Tracking the origins of Yakutian horses and the genetic basis for their fast adaptation to subarctic environments

Librado, Pablo; Der Sarkissian, Clio; Ermini, Luca; Schubert, Mikkel; Jónsson, Hákon; Albrechtsen, Anders; Fumagalli, Matteo; Yang, Melinda A.; Gamba, Cristina; Seguin-Orlando, Andaine; Mortensen, Cecilie D.; Petersen, Bent; Hoover, Cindi A.; Lorente-Galdos, Belen; Nedoluzhko, Artem; Boulygina, Eugenia; Tsygankova, Svetlana; Neuditschko, Markus; Jagannathan, Vidhya; Thèves, Catherine; ... (2015). Tracking the origins of Yakutian horses and the genetic basis for their fast adaptation to subarctic environments. Proceedings of the National Academy of Sciences of the United States of America - PNAS, 112(50), E6889-E6897. National Academy of Sciences NAS 10.1073/pnas.1513696112

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Yakutia, Sakha Republic, in the Siberian Far East, represents one of the coldest places on Earth, with winter record temperatures dropping below -70 °C. Nevertheless, Yakutian horses survive all year round in the open air due to striking phenotypic adaptations, including compact body conformations, extremely hairy winter coats, and acute seasonal differences in metabolic activities. The evolutionary origins of Yakutian horses and the genetic basis of their adaptations remain, however, contentious. Here, we present the complete genomes of nine present-day Yakutian horses and two ancient specimens dating from the early 19th century and ∼5,200 y ago. By comparing these genomes with the genomes of two Late Pleistocene, 27 domesticated, and three wild Przewalski's horses, we find that contemporary Yakutian horses do not descend from the native horses that populated the region until the mid-Holocene, but were most likely introduced following the migration of the Yakut people a few centuries ago. Thus, they represent one of the fastest cases of adaptation to the extreme temperatures of the Arctic. We find cis-regulatory mutations to have contributed more than nonsynonymous changes to their adaptation, likely due to the comparatively limited standing variation within gene bodies at the time the population was founded. Genes involved in hair development, body size, and metabolic and hormone signaling pathways represent an essential part of the Yakutian horse adaptive genetic toolkit. Finally, we find evidence for convergent evolution with native human populations and woolly mammoths, suggesting that only a few evolutionary strategies are compatible with survival in extremely cold environments.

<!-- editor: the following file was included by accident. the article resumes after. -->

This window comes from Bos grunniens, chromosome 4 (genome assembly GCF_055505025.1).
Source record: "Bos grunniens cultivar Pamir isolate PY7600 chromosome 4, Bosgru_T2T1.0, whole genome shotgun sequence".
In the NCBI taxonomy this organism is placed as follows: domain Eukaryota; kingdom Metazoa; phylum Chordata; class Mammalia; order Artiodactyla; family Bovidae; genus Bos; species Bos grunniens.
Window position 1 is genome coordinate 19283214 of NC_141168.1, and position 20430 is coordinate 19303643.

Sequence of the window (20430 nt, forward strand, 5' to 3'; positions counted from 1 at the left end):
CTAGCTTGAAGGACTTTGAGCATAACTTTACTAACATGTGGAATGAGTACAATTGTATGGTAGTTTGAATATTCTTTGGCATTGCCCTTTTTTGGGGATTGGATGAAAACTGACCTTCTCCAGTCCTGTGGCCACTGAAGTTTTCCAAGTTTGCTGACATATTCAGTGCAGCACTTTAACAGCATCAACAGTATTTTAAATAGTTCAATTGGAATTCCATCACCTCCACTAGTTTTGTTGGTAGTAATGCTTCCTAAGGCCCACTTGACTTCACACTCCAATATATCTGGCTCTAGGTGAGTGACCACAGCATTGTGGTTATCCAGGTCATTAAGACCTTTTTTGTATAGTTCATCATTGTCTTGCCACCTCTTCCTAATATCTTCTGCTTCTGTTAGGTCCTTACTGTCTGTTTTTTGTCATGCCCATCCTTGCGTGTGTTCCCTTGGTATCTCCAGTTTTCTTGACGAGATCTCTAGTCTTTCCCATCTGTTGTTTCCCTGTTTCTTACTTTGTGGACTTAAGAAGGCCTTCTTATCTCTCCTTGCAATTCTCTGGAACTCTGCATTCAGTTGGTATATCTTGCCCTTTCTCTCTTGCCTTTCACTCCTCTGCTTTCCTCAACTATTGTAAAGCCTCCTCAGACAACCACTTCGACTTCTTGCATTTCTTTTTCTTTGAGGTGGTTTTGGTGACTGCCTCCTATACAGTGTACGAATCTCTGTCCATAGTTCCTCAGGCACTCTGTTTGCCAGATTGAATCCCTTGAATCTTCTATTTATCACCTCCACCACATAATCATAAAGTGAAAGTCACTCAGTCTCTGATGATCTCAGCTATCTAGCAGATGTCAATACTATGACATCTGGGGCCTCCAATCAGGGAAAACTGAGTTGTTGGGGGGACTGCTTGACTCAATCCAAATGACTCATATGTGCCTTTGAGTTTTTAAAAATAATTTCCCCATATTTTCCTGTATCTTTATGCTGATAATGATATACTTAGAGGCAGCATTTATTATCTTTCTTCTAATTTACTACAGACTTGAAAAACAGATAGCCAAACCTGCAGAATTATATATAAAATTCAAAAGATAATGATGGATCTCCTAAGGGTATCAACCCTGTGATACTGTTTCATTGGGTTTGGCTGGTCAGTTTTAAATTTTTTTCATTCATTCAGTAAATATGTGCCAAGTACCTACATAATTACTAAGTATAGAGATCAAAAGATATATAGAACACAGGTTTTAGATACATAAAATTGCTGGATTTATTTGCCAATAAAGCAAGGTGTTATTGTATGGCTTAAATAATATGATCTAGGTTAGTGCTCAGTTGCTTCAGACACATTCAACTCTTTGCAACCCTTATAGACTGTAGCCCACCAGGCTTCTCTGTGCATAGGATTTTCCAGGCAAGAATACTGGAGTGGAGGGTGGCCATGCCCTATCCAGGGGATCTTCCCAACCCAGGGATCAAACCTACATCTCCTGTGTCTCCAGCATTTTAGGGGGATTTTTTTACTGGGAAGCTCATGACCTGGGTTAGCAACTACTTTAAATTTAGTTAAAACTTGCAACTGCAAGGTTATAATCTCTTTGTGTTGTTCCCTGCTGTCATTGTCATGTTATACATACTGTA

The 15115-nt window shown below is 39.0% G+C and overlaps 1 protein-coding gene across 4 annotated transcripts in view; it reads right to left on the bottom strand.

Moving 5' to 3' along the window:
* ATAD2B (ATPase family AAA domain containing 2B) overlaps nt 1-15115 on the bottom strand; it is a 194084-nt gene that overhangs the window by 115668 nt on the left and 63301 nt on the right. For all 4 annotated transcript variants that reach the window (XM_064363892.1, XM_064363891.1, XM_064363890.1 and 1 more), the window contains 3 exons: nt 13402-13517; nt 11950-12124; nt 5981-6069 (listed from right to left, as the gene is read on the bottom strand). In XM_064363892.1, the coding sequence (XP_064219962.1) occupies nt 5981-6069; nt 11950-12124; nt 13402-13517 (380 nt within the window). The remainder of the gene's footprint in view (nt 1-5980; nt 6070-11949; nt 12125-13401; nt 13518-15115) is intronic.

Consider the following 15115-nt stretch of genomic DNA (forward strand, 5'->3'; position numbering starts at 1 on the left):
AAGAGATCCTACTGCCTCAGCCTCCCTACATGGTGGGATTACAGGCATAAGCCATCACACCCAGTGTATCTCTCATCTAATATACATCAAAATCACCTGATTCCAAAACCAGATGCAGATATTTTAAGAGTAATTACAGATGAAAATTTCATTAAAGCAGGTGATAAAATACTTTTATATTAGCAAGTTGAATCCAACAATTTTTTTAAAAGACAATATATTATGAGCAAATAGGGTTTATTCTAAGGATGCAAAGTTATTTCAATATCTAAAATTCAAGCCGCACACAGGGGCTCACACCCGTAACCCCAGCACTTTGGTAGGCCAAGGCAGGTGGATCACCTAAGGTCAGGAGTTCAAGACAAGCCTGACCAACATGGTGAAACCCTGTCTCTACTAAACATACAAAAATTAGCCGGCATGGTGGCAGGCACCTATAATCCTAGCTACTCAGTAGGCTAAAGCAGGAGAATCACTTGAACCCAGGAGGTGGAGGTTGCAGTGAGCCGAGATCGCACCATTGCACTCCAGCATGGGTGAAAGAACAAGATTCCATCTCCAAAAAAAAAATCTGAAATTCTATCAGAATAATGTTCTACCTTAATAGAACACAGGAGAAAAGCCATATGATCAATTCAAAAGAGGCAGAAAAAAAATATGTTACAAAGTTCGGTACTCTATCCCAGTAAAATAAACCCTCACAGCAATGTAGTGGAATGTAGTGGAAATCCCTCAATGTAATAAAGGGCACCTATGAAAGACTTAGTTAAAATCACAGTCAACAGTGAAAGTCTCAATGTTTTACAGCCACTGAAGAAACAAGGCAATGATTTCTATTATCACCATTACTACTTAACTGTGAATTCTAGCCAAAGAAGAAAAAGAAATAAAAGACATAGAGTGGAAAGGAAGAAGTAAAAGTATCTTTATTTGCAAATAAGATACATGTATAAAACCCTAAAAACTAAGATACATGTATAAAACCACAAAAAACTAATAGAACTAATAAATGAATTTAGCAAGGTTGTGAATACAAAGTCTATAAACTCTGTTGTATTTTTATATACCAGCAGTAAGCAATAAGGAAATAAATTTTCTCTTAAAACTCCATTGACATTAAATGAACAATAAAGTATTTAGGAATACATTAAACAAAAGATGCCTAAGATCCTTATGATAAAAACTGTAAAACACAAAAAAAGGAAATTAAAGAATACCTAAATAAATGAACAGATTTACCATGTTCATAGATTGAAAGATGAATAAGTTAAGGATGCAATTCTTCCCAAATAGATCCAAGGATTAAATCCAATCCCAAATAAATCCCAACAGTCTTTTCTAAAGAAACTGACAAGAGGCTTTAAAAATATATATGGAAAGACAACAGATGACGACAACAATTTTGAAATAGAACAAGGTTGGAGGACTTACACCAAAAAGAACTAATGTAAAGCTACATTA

Item Type:

Journal Article (Original Article)

Division/Institute:

05 Veterinary Medicine > Department of Clinical Research and Veterinary Public Health (DCR-VPH) > Institute of Genetics
05 Veterinary Medicine > Department of Clinical Research and Veterinary Public Health (DCR-VPH)

UniBE Contributor:

Jagannathan, Vidya and Leeb, Tosso

Subjects:

500 Science > 590 Animals (Zoology)
600 Technology > 630 Agriculture
500 Science > 570 Life sciences; biology

ISSN:

0027-8424

Publisher:

National Academy of Sciences NAS

Language:

English

Submitter:

Tosso Leeb

Date Deposited:

08 Dec 2015 08:00

Last Modified:

30 Sep 2016 15:03

Publisher DOI:

10.1073/pnas.1513696112

PubMed ID:

26598656

Uncontrolled Keywords:

adaptation ancient genomics horse population discontinuity regulatory changes

BORIS DOI:

10.7892/boris.73433

URI:

https://boris.unibe.ch/id/eprint/73433

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